What is quantum computing? Will we all have a quantum computer?



Large companies like Google, Microsoft or IBM have launched themselves into the race to lead quantum computing.


But, first of all, WHAT IS QUANTUM?


Well, quantum or quantum mechanics is a branch of physics that is responsible for studying subatomic particles, that is, the smallest particles that can exist and that we cannot observe directly.


The quantum theory that describes these tiny particles, at first it might seem strange but today we find it in things that we use every day such as the mobile phone or the credit cards that we use to buy online.


And these particles can be implemented to COMPUTERS through QUANTUM PROCESSORS.



D-Wave quantum processor


There are differences between a normal processor and a quantum processor: The first and most important is that, while processors work in bits, quantum processors work in Qbit. The difference between bits and Qbit is that the bits work on 0 and 1 and can only be one at a time, the Qbit also work on 0 and 1 but these can be both at the same time, and this is due to the quantum superposition. This implies that at the same time that a normal processor has to do several operations for different possibilities, a quantum processor can do these operations in one and give the same results in less time. Quantum computers operate approximately 3,600 times faster than conventional computers.


Along with quantum processors we have quantum computers, which are nothing more than quantum processors in hardware and in operation.


What everyone tends clear is that quantum processors are significant for the evolution of technology, because with standard processors although they are very powerful, in the long run, we would fall short. On the other hand, quantum processors give us many possibilities to advance in various fields as they have the ability to solve large data problems, implantable for conventional computers. A technology that is very beneficial for fields as important to all as health.



IBM creates the first universal quantum computer


But will we all have access to quantum computers? Apparently not for now, and that is not the intention.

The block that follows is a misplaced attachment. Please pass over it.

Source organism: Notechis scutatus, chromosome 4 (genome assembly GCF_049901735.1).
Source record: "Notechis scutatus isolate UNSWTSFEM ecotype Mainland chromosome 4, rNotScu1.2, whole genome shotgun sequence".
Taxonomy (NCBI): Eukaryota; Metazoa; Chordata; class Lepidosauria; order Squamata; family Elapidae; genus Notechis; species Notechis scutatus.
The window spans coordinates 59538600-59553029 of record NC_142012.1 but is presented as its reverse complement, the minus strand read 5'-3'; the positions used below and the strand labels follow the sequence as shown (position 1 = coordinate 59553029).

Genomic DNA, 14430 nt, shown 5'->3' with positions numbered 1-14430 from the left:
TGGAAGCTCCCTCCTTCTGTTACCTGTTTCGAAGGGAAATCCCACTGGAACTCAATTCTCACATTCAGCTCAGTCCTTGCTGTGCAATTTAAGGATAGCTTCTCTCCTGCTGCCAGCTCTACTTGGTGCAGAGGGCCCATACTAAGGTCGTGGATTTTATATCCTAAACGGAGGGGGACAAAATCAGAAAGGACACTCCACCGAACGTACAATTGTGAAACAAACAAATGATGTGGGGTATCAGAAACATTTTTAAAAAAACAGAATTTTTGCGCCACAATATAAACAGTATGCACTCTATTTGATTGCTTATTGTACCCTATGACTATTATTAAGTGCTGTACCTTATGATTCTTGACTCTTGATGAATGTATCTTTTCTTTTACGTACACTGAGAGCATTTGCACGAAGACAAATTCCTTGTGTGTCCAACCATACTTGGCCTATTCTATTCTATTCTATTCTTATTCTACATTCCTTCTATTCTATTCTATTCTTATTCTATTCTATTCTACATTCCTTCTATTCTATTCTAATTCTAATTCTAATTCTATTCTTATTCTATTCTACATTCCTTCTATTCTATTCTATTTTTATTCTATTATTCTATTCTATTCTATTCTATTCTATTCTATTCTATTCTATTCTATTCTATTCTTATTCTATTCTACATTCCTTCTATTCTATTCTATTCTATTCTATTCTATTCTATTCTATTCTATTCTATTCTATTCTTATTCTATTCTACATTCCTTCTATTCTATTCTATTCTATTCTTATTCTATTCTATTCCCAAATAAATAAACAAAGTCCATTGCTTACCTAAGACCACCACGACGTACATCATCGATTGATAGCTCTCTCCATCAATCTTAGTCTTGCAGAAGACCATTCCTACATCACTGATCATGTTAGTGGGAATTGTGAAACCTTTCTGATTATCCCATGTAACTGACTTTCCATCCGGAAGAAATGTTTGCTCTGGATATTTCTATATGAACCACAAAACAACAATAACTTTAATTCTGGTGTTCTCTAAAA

The Canadian company D-Wave has been the first to commercialize quantum computers, although they are only available to companies that can afford to pay about 15 million dollars and that have advanced facilities, since they must be kept at a temperature close to absolute zero (−273.15 °). L to NASA and Google jointly purchased a D-Wave recently (see main picture of this post).


On the other hand, IBM announced the launch of the first universal quantum computer in March 2017, but they also made it clear that only large corporations or research centers can take advantage of it. But if we can benefit from them, the idea of IBM is offering the Q as a service through its network of cloud computing (cloud computing).


What we can do, if the bug bites us, is to test IBM’s quantum computer, since the firm has developed software in the cloud that allows us to work, play or simulate processes and actions on a five-qubit quantum processor. If you want to try it, you only have to enter the following link and register on the web: quantumexperience.ng.bluemix.net


And for all those who want to get into quantum computing, Microsoft released a Quantum Development Kit last December that includes its new programming language for quantum computingQ #, a quantum computing simulator, and various resources to get you started.. Q # has been created to be used when writing applets that run on a quantum processor, under the control of a classic computer and program, and is integrated with Microsoft Visual Studio.






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